At the controller 42 the desired rotation speed or power for the motor is set via the control lines 66. Preferably, the controller 42 is provided with a pulse width control for adapting the energy of the rectangular signals that are supplied to the FETs (see voltage phase at the windings 36 a, b of the stators 30 a, b in FIG. 10C) according to the requirements. The upper rectangular voltage signal shown in FIG. 10C (“phase stator 30 a/30 b at winding 36 a/36 b”) is superimposed by a higher rectangular frequency, so that the voltage signal as shown in FIG. 10C below is supplied to the windings 36 a, b (“pulse width at winding 36 a/36 b”—wherein the voltage signal shows the voltage as measured at the winding 36 a, 36 b applied voltage). This higher rectangular frequency is changed in its pulse width and therefore the energy content is modified. The controller 42 can take this task in the circuit version shown here.

In the lower part of FIG. 11 a possible extension for the recovery of the momentum is shown, the so called push or brake operation. In the push or brake operation the driving energy is set to zero, the transistors 48 of the bridge circuits for the stator excitation are turned off completely. The controller 42 switches or controls then the power current lines to the bridge rectifiers 52 to be conductive and thus enables the flow of the induced current from the windings 36 a, b of the motor, which is now in generator operation. In generator operation the controller 42 controls a control logic 44 which in turn controls TRIACs 58. Instead of the TRIACs also MOSFETs, thyristors or similar can be provided. The TRIACs 58 are arranged in the line between the windings 36 a, b and the rectifiers 52 and separate the lines in the drive mode (FETs 48 are switching). At the output of the rectifiers a capacitor 55 smoothes the voltage which is then supplied as direct current voltage to direct current voltage terminal 56, for example in order to recharge the vehicle battery.

If then the drive mode is required again, these lines between the windings 36 a, b and the rectifier 52 are switched off at an appropriate point of time (zero crossing) by turning off the TRIACs 58. The transistor bridge circuit including the FETs can now provide current to the windings 36 a, b in a controlled manner.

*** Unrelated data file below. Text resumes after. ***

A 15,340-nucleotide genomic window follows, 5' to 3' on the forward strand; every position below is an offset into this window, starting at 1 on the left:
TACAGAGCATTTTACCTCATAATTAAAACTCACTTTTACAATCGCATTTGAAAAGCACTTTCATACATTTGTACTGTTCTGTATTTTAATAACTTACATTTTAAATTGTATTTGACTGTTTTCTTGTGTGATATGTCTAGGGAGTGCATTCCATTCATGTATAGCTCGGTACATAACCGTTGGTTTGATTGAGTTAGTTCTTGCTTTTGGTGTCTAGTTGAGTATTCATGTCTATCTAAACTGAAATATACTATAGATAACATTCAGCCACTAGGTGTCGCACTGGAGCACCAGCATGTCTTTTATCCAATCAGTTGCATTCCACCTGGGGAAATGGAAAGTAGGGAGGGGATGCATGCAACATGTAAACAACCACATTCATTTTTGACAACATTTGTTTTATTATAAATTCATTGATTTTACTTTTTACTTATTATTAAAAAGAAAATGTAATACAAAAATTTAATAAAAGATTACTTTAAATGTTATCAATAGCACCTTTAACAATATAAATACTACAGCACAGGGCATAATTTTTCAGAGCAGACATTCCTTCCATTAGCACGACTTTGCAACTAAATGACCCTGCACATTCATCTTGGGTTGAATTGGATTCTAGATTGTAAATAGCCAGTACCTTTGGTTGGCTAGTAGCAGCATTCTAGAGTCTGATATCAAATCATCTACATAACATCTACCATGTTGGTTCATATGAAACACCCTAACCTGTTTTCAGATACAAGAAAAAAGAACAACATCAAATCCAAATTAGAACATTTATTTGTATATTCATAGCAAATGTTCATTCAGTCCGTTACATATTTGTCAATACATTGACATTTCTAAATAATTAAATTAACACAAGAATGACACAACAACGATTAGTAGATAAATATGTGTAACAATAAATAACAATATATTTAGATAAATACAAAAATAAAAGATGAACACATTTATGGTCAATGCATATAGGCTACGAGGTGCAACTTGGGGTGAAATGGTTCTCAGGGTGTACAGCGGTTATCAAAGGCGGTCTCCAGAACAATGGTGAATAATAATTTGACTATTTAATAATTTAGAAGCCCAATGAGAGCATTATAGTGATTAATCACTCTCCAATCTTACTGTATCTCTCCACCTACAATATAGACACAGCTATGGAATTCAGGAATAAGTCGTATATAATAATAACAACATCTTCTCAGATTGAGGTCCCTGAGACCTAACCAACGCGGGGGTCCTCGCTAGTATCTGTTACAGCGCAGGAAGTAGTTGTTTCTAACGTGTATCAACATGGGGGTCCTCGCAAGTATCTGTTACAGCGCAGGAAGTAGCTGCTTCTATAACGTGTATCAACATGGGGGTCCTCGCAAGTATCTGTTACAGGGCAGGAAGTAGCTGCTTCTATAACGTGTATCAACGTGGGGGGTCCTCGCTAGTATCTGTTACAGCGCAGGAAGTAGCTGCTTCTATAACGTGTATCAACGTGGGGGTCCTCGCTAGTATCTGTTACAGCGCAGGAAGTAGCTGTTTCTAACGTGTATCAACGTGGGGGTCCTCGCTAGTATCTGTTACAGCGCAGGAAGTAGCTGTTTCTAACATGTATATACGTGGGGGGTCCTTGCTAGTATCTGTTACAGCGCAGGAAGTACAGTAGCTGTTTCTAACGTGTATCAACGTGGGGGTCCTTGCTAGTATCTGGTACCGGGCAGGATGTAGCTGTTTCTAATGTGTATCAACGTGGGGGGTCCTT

FIG. 12 shows another embodiment of the generator/motor-arrangement shown in FIG. 11 which uses diodes D1 to D8 parallel to the FETs instead of the rectifier arrangements 52. Elements of the circuit arrangement that are the same to the ones shown in FIG. 11 have the same reference numbers. The diodes D1 to D8 are connected inverse across the switch transistors and also act as free-wheeling diodes as protection against over-voltage pulses, for example at induction peaks during fast switching operations. Per each four diodes a bridge rectifier is provided at each of the stators (D1 to D4 for stator 36 a (motor winding W1) and D5 to D8 for stator 36 b (motor winding W2)). In embodiments having more stator windings, correspondingly four free-wheeling diodes are grouped for each (additional) stator windings as a bridge rectifier.

By means of the bridge rectifier arrangements D1-D4, D5-D8 the recovery of the rotation energy is made possible using simple measures, as for example in the so-called push or brake mode of the above motors and/or also when using it as starter-generator for vehicles and similar applications. It is to be noted here that by the electronic design of the power electronic in full bridges a bridge rectifier automatically results due to the four free-wheeling diodes D1-D4, D5-D8, i.e. the separate bridge rectifier arrangements 52 are not required here.

FIG. 13 shows a detailed portion of the generator/motor arrangement of FIG. 12 and illustrates the mode of operation. Here a power part of a stator commutation at the motor winding 36 a is shown. The bridge rectifier resulting from the free-wheeling diodes D1 to D4 is singled out by the bold lines and rectifies the AC current generated in the stator winding during the rotation of the rotor (for example in push operation). Therefore, the momentum is being recovered as charging current for a power source battery 70 or a starter battery, respectively.